In a central heating system, the pipes run in a loop between the boiler in the building to the radiator in the room. The radiator is usually situated above the pipe, and as the water in the boiler heats up, the heat rises up through the radiator and pushes the cooler water within the radiator back into the pipe, where it can be reheated.
Radiators can have a variety of pipe configurations, but single- and double-pipe loops are the most basic.
The valve is the knob that regulates the amount of heat that a radiator emits by controlling the flow of hot water or steam from the pipe into the radiator. It is usually attached to an elbow-shaped joint protruding from the floor or wall, where the radiator connects to the pipe.
The distinctive shape of a radiator is characterized by rectangular, rib-like fins that flare out from the central tubes. The purpose of these fins is to increase surface area, making the heat transference more effective.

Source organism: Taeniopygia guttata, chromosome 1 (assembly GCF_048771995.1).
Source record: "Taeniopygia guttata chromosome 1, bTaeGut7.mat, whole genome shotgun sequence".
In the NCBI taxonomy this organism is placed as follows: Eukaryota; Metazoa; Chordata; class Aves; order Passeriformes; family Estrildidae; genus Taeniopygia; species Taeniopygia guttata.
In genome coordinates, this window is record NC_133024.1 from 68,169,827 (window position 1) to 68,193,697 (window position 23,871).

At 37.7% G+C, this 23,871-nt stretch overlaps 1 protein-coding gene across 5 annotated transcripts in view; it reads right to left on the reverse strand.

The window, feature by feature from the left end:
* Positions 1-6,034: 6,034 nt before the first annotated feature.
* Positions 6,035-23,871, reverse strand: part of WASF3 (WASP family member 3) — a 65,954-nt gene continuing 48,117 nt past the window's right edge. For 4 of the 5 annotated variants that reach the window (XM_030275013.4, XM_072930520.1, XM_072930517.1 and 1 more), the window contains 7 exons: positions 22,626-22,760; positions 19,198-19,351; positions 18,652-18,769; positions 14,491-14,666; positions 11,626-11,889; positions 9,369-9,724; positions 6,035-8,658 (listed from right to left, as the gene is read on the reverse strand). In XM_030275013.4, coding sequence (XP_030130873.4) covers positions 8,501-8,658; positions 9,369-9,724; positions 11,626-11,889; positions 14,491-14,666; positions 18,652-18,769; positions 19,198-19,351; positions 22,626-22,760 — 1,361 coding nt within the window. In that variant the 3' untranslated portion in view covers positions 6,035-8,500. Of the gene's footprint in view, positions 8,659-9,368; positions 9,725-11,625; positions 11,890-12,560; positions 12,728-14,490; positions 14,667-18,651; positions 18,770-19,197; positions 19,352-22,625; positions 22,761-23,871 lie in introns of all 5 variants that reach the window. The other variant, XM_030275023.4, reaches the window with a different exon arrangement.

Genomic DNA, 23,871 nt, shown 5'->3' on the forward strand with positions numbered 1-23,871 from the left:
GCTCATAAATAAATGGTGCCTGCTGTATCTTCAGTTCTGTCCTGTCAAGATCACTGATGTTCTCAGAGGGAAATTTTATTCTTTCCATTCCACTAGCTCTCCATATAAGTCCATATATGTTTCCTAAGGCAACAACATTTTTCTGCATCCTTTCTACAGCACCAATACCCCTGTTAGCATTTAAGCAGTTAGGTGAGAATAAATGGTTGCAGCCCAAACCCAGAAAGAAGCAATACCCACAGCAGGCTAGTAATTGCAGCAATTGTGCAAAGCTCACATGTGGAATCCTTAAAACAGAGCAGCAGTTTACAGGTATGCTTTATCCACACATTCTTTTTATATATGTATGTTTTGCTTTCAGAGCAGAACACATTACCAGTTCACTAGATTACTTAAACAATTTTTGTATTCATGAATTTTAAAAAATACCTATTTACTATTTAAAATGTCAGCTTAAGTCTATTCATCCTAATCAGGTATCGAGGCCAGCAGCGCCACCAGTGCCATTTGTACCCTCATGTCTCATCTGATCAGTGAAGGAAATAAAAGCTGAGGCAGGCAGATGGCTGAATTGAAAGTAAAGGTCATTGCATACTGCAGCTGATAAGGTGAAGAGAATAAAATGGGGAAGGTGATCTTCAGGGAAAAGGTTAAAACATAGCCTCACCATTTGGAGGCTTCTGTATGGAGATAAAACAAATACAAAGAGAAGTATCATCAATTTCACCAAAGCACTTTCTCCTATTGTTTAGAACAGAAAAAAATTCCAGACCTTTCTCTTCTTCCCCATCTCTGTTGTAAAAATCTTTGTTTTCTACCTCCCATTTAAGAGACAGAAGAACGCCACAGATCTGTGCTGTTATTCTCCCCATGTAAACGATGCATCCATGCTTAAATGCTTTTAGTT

In automobiles, the coolant is the liquid that runs through a car's engine block to absorb the heat caused by the mechanical friction and prevent it from overheating. Usually made from water, antifreeze or oil, the coolant is pumped through the chambers of the engine block, absorbing heat, and then through a hose to the radiator, where the heat is released into the air, sometimes with the help of a fan.
In cars, fluid coolants are conducted through multiple flat tubes arranged in parallel formation from which heat is conducted to the radiator. These tubes make up the radiator's core.
Tubes are often coated on the inside and outside and are most often made from aluminum, but they can also be copper or brass. Sometimes a type of fin called a turbulator is installed inside the tube to quicken heat extraction by increasing the internal surface area of the tube.